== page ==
At the last Knowledge Bowl meet of the season we won a fourth place trophy at Saint John's. It was an exciting day with lots of ups and downs and even a couple snowball fights... but this is what REALLY happened.
The sun was rising on a fine March morning. The sky was cloudless and the air was cold and crisp. Four brave warriors gathered together at the prestigious Temple of Foley. They were Betty, Steven, Elizabeth, and Jonathan. Schultzius, the leader of the party, was waiting for them. After they exchanged greetings they climbed into their vessel and embarked on their journey. Their mission was simple: to claim the four treasures that were contained in the mighty citadel of St. John's. Unfortunately, warriors from lands spread far and wide were coming for those very same treasures. Thus, the heroes had to keep a watchful eye on their surroundings at all times in case others would wish to sabotage their quest. Luckily, they made it to St. John's safely and took the fortress by storm. As soon as they jumped from their ship they were locked into a fierce melee. After a year of combat the Foley troop pulled ahead with only one other ahead of them. For several more years they continued to fight valiantly, but to no avail… they slowly fell farther behind against the might of the larger adversaries. After four years of vicious fighting, there were six teams who had proven they were strongest. They had dispatched many other rivals and morale was at an extreme low for the Foleyians. Not even Schultzius could raise it. Fortunately, Jonathan: the master of music, had a plan. He lifted his lyre and began to play a rousing battle song - Yes, that's right. He played Free Bird. With their morale regained, the party immediately jumped into action and rejoined the fray. By this time three of the four trophies had been taken and only one was left. Foley conquered team after team until only one other opposed them. The Rogerians from the land of Rogers charged at the heroes with ferocious force. But when the dust settled.. only the Foley team remained. They claimed their trophy and started for home. Sadly, Schultzius sought to take the treasure from the Foley team and he betrayed them. He attacked them by throwing snowballs (his weapon of choice) with deadly force. Our heroes had no choice but to fight back and Schultzius perished in the battle. Thus, the heroes returned home. They were hungry, broken, and exhausted… but they were victorious.
In truth, this was an assignment for Mythology class where I had to take an event from my life and exagerrate it as a Greek epic. Just to clear up any confusion.
This is part one of what could potentially be a two part series. I don’t know if I have enough to write a second part, but we’ll see. Other than that.. It’s just a short story I came up with so... enjoy it and interpret it how you wish. I might modify it into a song eventually.
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He collapsed down into the seat. How had he gotten to this point? Less than six hours prior, his life had been whole… That simple thought amazed him. He had been happy not that long ago. Now his life was empty, and he had nowhere to go. His mind was numbly racing as he stared out into the night. Unfortunately, memory is a funny thing. The harder you try to remember something - the harder it becomes. And the harder he tried, the more holes his memory seemed to have. Jumping out of his seat, he kicked the door in anger. The metal caved and a loud bang echoed down the hall. He stood for several minutes staring at the dent he made, but no one came inquiring as to the source of the noise. He was in the very last car of the train and there weren’t many passengers climbing aboard at 1:41 in the morning. A cool night breeze made the curtains flutter in front of the open rear window. With his anger receding, he sat back down and gently pulled the curtains aside. The moon was almost full and there were thin, wispy clouds drifting parallel to the horizon. The stars were twinkling brightly in the darkness. They almost seemed to mock him with their luminescence. "Those stars…." he whispered to himself. "Those damn stars…."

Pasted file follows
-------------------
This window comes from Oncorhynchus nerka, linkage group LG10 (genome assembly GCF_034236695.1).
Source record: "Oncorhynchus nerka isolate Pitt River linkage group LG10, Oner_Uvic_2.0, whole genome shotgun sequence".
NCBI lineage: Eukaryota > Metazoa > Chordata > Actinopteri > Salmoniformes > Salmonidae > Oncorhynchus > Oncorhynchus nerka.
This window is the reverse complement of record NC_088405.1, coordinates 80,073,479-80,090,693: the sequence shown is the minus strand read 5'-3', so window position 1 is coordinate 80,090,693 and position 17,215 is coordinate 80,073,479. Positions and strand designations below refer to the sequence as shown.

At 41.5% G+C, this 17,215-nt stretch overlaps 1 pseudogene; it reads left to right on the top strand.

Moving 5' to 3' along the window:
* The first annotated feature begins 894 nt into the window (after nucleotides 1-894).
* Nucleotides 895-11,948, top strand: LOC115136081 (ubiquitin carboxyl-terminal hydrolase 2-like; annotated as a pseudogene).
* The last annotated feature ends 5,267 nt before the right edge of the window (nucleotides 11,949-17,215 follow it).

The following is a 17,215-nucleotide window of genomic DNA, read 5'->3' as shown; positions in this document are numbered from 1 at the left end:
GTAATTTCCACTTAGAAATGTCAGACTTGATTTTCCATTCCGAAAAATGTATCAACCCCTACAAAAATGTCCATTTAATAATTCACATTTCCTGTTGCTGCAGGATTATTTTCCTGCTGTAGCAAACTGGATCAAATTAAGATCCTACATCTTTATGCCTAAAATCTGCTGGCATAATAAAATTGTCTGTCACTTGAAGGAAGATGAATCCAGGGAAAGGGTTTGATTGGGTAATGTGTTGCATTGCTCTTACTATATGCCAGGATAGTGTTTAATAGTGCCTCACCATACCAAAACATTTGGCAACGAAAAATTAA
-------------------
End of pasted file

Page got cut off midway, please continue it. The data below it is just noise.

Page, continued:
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He knew he was home as he walked through the front door. The living room was spotless and the smell of his favorite dish drifted from the adjacent kitchen. His wife poked her head around the doorway, smiled at him, and disappeared again. He could hear her humming happily as she cooked and it made him smile. He could recognize that tune anywhere. It was their favorite song. They had danced to it a hundred times and would dance to it a hundred times more. He hung up his coat and walked into the kitchen. He walked up behind her and wrapped his arms around her. She continued to chop vegetables as he held her for several minutes. When she finished making the salad she playfully scolded him for distracting her and told him to go relax. As he walked away she stopped him and gave him a kiss on the cheek. He walked into the.... …..they were eating dinner. His plate was piled high with delicious food. He ate it quickly - yet every bite was savored. The two of them sat side by side at the large table. They talked and laughed over the various events of their day. Occasionally her hand would stray from her plate and touch his, and every time he would look at her and smile. He loved.... ….they were lying on the grass in the backyard. She was nuzzled up close to him with her head on his shoulder. It was a beautiful night and the stars were shining brightly. He had never seen them so bright before. From time to time she would lean up and whisper "I love you" into his ear. Everything was so peaceful and…